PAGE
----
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Study Says Young Drivers Should Not Use Cell Phone While Driving

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Using your cell phone while driving can be a distraction for anyone, but according to a new study, it can be worse for younger drivers.

David Willis is a senior researcher with the Texas Transportation Institute. He says this study could be the first of many.

"The reason for this is very young teen drivers about 16 or 17 years old really don't know how to scan the driving environment to look for hazards," says Willis.

The study found that when drivers 17 to 25 talk on cell phones, they take on the tendencies of an elderly driver. Moving and reacting more slowly and increasing their risk of an accident. Willis says it doesn't matter whether the phone is hand-held or hands free.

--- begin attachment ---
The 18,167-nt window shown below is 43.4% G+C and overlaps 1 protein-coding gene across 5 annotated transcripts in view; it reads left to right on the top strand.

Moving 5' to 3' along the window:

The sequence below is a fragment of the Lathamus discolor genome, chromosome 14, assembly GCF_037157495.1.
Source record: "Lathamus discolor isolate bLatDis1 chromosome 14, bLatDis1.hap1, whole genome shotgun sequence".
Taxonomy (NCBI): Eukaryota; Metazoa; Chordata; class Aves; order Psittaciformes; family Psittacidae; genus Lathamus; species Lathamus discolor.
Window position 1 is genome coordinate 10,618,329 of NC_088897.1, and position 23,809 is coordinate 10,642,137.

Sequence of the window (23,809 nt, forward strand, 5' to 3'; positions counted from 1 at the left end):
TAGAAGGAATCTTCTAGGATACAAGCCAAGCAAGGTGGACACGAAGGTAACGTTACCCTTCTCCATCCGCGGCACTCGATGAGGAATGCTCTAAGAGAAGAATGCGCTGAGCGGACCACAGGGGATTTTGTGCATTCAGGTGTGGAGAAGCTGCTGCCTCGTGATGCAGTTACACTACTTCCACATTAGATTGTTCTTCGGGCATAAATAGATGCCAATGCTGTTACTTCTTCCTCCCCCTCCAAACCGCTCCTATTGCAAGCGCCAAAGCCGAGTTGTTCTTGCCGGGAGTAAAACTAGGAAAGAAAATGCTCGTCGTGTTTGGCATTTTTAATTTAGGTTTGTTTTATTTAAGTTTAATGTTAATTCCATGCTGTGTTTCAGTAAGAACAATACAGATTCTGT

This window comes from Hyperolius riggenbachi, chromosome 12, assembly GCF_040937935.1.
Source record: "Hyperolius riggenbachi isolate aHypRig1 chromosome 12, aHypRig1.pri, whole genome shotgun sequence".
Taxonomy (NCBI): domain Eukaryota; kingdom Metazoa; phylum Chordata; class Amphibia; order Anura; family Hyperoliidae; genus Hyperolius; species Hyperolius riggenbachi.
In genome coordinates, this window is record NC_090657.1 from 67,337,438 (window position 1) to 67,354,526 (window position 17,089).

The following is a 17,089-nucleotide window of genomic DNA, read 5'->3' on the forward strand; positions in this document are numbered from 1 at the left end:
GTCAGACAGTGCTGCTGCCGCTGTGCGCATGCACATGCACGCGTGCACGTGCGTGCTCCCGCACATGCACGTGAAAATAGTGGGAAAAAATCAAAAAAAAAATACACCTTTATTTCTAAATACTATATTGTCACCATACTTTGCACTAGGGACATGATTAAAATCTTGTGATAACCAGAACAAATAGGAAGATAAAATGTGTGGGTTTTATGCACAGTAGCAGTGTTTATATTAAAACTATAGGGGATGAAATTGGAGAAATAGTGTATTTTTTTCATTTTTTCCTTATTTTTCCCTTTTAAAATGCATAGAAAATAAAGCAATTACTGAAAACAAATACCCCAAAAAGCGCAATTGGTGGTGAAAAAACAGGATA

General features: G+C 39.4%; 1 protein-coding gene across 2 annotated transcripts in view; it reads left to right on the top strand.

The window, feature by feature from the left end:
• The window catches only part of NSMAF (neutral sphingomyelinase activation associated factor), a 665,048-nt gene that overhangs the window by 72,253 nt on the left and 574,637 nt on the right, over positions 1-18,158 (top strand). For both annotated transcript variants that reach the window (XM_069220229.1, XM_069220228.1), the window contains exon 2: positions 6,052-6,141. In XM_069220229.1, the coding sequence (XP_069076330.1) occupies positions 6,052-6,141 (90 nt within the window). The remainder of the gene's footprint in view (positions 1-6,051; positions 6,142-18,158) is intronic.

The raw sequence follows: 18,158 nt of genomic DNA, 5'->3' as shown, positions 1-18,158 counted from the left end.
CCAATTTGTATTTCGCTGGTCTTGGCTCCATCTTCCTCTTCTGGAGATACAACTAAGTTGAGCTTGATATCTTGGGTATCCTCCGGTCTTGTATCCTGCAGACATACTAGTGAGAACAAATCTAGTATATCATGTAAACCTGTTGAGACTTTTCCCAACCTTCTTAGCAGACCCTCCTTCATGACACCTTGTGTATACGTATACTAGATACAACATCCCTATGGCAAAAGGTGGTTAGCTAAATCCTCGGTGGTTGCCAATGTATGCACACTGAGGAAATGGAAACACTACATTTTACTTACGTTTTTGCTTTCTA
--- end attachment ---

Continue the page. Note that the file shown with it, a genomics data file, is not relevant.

"There's been research done at Ford Motor Company a few years ago comparing teens with adult drivers and teens were four times as likely to miss things they should be seeing ahead of them whether their hand held or hands free," says Willis.

Studies have been done looking at where teens eyes were when driving while talking on phones. Willis says the majority of the drivers didn't get as far as the end of the hood, proving they're not scanning their surroundings.

"It’s fine to have a phone in a car. I know a lot of parents are concerned they want their kids to be able to call them if there's a problem. It’s great to have a cell phone in a car but just don't use it when you're driving, use it when you're stopped," adds Willis.